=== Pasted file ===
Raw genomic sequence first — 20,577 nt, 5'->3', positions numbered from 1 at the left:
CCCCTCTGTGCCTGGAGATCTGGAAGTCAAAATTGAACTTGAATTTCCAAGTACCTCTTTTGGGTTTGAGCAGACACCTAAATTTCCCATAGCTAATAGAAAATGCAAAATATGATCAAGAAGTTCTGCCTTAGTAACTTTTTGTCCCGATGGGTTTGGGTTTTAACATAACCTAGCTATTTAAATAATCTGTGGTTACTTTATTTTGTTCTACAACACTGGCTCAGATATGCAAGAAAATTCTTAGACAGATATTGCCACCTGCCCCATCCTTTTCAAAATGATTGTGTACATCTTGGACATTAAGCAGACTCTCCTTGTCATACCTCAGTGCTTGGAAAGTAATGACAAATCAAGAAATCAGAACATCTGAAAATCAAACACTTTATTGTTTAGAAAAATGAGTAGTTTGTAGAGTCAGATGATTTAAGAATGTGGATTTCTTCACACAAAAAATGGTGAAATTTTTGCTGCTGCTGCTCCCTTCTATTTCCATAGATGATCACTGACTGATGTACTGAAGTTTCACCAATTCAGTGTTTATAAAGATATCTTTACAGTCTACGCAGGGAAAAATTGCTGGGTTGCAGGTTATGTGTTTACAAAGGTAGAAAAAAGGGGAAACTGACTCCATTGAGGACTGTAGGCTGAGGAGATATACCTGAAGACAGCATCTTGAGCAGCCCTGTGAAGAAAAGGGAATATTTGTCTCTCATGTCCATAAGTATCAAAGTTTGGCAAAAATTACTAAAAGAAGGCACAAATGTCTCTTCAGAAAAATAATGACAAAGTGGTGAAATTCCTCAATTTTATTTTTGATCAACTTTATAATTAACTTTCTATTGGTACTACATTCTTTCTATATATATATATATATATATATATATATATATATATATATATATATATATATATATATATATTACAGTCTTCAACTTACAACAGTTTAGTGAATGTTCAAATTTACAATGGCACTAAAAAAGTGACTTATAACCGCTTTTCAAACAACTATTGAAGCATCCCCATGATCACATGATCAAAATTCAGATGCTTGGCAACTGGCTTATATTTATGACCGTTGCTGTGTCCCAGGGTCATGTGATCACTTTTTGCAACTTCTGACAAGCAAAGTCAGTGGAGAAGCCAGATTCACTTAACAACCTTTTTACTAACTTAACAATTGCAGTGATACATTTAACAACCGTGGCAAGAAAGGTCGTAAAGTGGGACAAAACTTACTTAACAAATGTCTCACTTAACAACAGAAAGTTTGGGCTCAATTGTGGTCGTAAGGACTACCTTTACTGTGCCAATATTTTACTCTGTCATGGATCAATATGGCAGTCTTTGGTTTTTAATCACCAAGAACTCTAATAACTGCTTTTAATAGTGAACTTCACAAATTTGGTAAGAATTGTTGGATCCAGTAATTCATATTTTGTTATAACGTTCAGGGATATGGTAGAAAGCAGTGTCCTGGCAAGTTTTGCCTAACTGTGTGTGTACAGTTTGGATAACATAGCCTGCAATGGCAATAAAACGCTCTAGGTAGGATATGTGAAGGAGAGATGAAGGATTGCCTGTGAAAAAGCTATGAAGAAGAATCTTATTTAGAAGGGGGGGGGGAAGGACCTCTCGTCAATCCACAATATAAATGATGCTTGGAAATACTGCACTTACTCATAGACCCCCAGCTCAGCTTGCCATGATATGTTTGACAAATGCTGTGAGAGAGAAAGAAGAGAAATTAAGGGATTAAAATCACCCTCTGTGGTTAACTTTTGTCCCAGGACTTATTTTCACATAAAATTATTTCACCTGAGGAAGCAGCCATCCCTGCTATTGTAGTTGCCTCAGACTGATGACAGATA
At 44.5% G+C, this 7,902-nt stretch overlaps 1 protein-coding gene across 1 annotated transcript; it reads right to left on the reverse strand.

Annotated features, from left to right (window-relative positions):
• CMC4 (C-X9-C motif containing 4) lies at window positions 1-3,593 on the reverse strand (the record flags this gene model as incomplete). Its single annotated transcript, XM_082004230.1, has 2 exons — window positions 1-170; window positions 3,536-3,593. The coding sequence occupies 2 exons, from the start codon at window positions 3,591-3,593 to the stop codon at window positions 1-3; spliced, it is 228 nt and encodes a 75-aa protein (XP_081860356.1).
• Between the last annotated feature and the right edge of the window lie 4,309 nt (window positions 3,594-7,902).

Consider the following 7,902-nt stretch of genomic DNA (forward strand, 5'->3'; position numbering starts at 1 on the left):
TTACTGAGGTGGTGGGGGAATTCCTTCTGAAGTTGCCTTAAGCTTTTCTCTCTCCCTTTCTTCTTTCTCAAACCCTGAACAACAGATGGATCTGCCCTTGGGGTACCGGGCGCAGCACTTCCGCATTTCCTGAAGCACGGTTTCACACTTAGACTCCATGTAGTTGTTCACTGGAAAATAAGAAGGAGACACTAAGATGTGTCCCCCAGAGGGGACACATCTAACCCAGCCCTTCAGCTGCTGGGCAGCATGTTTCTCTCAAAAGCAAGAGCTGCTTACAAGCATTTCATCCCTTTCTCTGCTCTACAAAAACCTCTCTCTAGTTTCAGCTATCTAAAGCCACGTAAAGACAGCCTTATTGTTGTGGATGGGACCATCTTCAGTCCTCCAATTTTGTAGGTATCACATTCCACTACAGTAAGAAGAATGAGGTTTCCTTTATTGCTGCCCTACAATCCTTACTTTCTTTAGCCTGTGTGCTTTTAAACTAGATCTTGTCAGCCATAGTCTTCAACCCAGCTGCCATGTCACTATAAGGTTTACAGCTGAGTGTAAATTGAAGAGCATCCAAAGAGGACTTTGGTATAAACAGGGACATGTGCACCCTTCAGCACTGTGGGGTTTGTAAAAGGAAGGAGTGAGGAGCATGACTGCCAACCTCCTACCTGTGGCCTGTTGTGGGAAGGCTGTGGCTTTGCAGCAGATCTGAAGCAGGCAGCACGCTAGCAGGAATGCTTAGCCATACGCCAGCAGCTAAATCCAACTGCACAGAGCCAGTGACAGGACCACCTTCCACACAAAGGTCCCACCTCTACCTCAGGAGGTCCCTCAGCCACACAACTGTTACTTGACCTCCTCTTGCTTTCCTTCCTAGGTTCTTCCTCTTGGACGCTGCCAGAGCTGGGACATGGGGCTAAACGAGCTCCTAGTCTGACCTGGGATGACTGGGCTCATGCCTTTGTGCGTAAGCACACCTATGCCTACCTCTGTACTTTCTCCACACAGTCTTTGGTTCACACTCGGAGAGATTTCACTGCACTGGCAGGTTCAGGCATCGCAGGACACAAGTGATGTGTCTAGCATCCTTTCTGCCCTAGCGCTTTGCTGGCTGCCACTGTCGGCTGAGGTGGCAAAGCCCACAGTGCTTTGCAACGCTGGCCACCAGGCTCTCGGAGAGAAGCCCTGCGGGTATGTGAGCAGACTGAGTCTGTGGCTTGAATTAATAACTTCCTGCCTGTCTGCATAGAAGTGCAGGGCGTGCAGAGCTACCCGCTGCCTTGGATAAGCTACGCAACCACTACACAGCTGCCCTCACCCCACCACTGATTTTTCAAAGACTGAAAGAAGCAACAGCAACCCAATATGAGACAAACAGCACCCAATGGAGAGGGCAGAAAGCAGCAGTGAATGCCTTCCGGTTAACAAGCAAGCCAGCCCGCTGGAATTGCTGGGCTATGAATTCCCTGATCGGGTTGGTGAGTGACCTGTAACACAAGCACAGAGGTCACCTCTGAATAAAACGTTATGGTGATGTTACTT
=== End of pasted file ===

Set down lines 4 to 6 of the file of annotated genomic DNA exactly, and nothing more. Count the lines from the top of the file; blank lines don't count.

Annotated features, from left to right (window-relative positions):
• CMC4 (C-X9-C motif containing 4) lies at window positions 1-3,593 on the reverse strand (the record flags this gene model as incomplete). Its single annotated transcript, XM_082004230.1, has 2 exons — window positions 1-170; window positions 3,536-3,593. The coding sequence occupies 2 exons, from the start codon at window positions 3,591-3,593 to the stop codon at window positions 1-3; spliced, it is 228 nt and encodes a 75-aa protein (XP_081860356.1).
• Between the last annotated feature and the right edge of the window lie 4,309 nt (window positions 3,594-7,902).